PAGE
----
Just like in society as a whole, when you do things to help your martial art school, YOU reap the benefits too. If every student made it a goal of theirs to bring a new student to the school every four to six months, the school would at least quadruple in size every year! Can you imagine what we could do with that many more students? In addition to saving money on Yellow Pages advertisements and Newspaper ads (which could go back into purchasing equipment for the school) we would have enough tuition income to pay for a large, dedicated facility with all of the amenities that would make martial art training a real pleasure.

So, I’m not going to gamble my money on External Marketing right now. I’m going to spend it on some very nice fliers (which I’m designing at this moment), and I’m going to spend it on my existing students. What I want to offer is one month free tuition for each new (paying) student that you refer to the school. (I do want to encourage more scholarship students, but this post is about making the school financially viable).

I would love to be in a new facility by Seminar Time (the end of June). We can make this happen, but it will take working together as a team, or maybe as a family. It would be very cool to have Kuk Sa Nim participate in a Ribbon Cutting/Grand Opening when he comes through on the Seminar Tour this summer. If you think so too, please help by spreading the word. Use email, Facebook, Twitter, SMS Text, or just plain old talking to people. In a couple of weeks I’ll have some nice fliers, and you can post them in your place of work, church, clubs, schools, neighborhoods, etc.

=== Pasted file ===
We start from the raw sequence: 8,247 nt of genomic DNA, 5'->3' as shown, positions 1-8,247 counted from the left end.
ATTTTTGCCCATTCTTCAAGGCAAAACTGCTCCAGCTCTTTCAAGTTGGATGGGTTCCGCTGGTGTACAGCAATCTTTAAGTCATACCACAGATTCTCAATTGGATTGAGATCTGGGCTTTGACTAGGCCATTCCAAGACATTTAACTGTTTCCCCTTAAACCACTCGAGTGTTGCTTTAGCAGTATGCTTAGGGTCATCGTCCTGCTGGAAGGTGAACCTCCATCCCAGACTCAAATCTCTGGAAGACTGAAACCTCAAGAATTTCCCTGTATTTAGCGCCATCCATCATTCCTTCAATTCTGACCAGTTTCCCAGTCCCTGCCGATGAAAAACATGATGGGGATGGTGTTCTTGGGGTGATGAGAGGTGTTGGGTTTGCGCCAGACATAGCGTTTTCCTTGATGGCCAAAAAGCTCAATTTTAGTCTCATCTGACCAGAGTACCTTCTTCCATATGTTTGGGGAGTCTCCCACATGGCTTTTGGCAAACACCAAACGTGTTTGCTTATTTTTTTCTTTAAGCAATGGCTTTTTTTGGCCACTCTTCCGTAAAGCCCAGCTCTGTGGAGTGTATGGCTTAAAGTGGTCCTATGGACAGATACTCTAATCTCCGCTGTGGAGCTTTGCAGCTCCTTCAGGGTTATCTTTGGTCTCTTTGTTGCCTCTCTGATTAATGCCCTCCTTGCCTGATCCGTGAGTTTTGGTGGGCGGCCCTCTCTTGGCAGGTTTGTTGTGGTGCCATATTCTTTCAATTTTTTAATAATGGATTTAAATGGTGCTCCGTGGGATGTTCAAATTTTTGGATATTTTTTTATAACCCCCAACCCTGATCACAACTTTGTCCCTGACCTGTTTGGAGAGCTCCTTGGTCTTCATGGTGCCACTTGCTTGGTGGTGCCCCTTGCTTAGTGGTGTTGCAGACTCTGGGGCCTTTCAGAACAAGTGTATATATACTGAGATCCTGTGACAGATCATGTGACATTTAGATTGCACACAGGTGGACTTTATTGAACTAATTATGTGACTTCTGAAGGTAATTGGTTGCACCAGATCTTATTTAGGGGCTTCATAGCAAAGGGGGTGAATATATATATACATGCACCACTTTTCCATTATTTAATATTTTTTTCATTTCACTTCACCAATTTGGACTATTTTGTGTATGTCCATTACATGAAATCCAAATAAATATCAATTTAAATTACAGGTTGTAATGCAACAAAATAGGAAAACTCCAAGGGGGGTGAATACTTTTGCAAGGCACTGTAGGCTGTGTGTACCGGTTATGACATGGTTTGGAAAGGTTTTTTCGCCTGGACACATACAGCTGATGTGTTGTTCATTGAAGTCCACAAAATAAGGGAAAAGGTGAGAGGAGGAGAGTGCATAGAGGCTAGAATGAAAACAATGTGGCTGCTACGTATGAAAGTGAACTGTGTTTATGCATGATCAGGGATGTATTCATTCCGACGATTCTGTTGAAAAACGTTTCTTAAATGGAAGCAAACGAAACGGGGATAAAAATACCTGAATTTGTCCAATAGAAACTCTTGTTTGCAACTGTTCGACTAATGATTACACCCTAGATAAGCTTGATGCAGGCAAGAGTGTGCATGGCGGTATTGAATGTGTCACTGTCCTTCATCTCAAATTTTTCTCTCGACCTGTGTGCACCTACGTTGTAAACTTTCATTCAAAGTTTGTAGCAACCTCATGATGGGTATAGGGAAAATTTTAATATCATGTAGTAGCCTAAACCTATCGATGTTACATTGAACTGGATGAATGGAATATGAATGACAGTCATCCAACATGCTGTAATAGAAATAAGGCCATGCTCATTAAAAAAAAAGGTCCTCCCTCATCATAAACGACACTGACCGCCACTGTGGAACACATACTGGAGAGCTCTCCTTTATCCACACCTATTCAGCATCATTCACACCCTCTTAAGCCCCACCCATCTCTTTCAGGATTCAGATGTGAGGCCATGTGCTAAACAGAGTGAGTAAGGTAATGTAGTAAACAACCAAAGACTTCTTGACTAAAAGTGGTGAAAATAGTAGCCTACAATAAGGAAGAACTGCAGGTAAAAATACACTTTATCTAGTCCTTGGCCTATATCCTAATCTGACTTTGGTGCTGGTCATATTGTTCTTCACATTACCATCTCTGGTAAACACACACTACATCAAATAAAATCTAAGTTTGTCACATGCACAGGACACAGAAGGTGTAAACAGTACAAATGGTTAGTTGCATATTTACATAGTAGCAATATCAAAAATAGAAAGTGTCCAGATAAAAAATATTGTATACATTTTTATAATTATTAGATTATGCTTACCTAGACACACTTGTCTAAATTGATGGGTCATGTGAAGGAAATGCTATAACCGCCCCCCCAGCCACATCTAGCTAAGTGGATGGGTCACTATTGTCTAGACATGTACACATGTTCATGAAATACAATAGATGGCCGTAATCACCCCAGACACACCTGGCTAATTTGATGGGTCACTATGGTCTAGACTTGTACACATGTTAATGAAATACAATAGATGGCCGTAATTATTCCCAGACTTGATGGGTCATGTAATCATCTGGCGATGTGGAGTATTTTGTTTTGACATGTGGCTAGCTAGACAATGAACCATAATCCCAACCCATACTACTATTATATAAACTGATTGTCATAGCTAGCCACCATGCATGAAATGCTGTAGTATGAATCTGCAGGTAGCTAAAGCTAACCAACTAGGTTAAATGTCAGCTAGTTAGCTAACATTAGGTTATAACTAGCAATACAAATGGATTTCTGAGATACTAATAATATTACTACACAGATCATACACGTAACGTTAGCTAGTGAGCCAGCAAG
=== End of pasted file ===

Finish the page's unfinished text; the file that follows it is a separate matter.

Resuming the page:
And if we don’t have enough students to hire a receptionist by then, it’s ok. I’ll get by.


Introductory Classes

If there is one thing that my students and I all agree on, it is that we need a new location for our school. Something permanent where we can stretch out, push ourselves, enjoy ourselves, and become the best martial artists that we can be. In order to do this, we simply need more students. Lots of them.

I have decided to utilize some low spots in our schedule to offer extended trial classes to prospective students. Rather than my usual one week No Commitment Introductory Class, I am going to offer a One Month Free Trial Course. This objective of this course will be to introduce new students to the unique martial art system that is Kuk Sool Won, get them used to the way that I, and my instructors teach, and do this without interrupting my existing classes and paying students.

It has been nice to have the Senior Center to practice in. It is a much safer environment than our previous location. Still, the limitations are rather severe. Elbow room is lacking and the floor, even with our padding, is no fun to land on.

To make the most of these classes, I’m asking everyone to tell people about them. Let your friends know that if they ever were interested in trying out martial art classes, now is the time! This will be a mixed class (both children and adults), meeting on Tuesdays and Fridays from 5:30 until 6:15. I plan to run this One Month Free Trial Course all the way through the summer. If we can keep it full (20 students or so) in that time, we will be in our own school in no time.

As always, email me if you have questions or suggestions. I have some business cards that you can pass out to people if you would like. Next week I will have fliers for you to post in your work, church, and schools. If you find yourself uncomfortable recommending us to your friends and family, maybe you could visit our Facebook Page and write a recommendation for us there.